Rule 1.10. Imputation of Conflicts of Interest: General Rule.
(a) While lawyers are associated in a firm, none of them shallknowingly represent a client when any one of them practicing alone would beprohibited from doing so by Rules 1.7 or 1.9, unless the prohibition is basedon a personal interest of the prohibited lawyer and does not present asignificant risk of materially limiting the representation of the client by theremaining lawyers in the firm.
(b) When a lawyer has terminated an association with a firm, thefirm is not prohibited from thereafter representing a person with interestsmaterially adverse to those of a client represented by the formerly associatedlawyer and not currently represented by the firm, unless:
(c) When a lawyer becomes associated with a firm, no lawyerassociated in the firm shall knowingly represent a person in a matter in whichthat lawyer is disqualified under Rule 1.9 unless:
(d) A disqualification prescribed by this Rule may be waived bythe affected client under the conditions stated in Rule 1.7.
(e) The disqualification of lawyers associated in a firm withformer or current government lawyers is governed by Rule 1.11.
(f) An office of government lawyers who serve as counsel to agovernmental entity such as the office of the Utah Attorney General, the UnitedStates Attorney, or a district, county, or city attorney does not constitute a?firm? for purposes of Rule 1.10 conflict imputation.
Definition of "Firm"
 ?Firm,? as used in this rule, is defined in Rule 1.0(d).Whether two or more lawyers constitute a firm for purposes of determiningconflict imputation can depend on the specific facts. See Rule 1.0, Comments - .
[1a] Rule 1.10(f) does not appear in the ABA Model Rules. It isintended to recognize the inherent differences between an office of governmentlawyers and those in a firm, as defined in Rule 1.0(d). Notwithstanding theexclusion of an office of government lawyers from the provisions of Rule 1.10,all other conflicts rules, such as Rules 1.7, 1.8, and 1.11, must be fully satisfiedon an individual-lawyer basis, and the group of government attorneys must, byadopting appropriate procedures, ensure that attorneys for whom there areindividual conflict issues do not participate in and are screened from theparticular representation. See Rule 1.0(l) for definition of ?screened.?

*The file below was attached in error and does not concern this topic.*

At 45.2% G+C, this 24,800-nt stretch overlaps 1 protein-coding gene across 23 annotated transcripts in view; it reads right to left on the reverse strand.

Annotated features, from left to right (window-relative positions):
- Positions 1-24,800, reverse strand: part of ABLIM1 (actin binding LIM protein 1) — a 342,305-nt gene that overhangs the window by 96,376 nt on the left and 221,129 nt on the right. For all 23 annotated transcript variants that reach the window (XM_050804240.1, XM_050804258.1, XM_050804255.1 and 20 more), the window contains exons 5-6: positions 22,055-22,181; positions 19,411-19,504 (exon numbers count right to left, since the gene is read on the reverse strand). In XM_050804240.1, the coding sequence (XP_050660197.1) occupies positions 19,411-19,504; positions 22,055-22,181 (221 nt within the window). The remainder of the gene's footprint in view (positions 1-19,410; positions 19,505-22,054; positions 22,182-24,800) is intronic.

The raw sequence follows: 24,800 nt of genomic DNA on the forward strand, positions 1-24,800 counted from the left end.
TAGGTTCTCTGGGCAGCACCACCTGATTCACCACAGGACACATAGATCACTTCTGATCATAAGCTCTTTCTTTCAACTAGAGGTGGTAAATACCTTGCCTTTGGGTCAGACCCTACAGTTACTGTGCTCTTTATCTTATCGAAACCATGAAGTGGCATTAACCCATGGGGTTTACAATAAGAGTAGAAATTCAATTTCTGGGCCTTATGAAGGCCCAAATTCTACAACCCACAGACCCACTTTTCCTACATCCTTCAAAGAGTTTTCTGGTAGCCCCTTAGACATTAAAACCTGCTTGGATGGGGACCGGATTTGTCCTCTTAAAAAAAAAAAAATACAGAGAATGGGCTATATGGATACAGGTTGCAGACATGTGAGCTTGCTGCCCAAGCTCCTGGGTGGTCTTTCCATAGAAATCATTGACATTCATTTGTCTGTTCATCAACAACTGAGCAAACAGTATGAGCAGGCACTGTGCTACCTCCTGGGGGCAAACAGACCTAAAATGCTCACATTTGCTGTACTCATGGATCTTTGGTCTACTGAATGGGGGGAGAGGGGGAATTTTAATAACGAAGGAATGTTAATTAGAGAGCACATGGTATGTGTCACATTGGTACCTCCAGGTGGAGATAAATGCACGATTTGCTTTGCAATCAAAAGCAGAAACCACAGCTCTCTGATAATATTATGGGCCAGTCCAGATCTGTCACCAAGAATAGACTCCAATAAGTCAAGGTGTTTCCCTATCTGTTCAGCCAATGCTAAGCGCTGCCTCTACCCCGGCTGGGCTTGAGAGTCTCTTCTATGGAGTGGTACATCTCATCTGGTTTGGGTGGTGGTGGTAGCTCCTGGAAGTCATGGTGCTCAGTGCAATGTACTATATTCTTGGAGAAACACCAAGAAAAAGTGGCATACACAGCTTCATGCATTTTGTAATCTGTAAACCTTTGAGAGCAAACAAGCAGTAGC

Principles of Imputed Disqualification
 The rule of imputed disqualification stated in paragraph (a)gives effect to the principle of loyalty to the client as it applies to lawyerswho practice in a law firm. Such situations can be considered from the premisethat a firm of lawyers is essentially one lawyer for purposes of the rulesgoverning loyalty to the client, or from the premise that each lawyer isvicariously bound by the obligation of loyalty owed by each lawyer with whomthe lawyer is associated. Paragraph (a) operates only among the lawyerscurrently associated in a firm. When a lawyer moves from one firm to another,the situation is governed by Rules 1. 9(b) and 1.10(b).
 The rule in paragraph (a) does not prohibit representationwhere neither questions of client loyalty nor protection of confidentialinformation are presented. Where one lawyer in a firm could not effectivelyrepresent a given client because of strong political beliefs, for example, butthat lawyer will do no work on the case and the personal beliefs of the lawyerwill not materially limit the representation by others in the firm, the firmshould not be disqualified. On the other hand, if an opposingparty in a case were owned by a lawyer in the law firm, and others inthe firm would be materially limited in pursuing the matter because of loyaltyto that lawyer, the personal disqualification of the lawyer would be imputed toall others in the firm.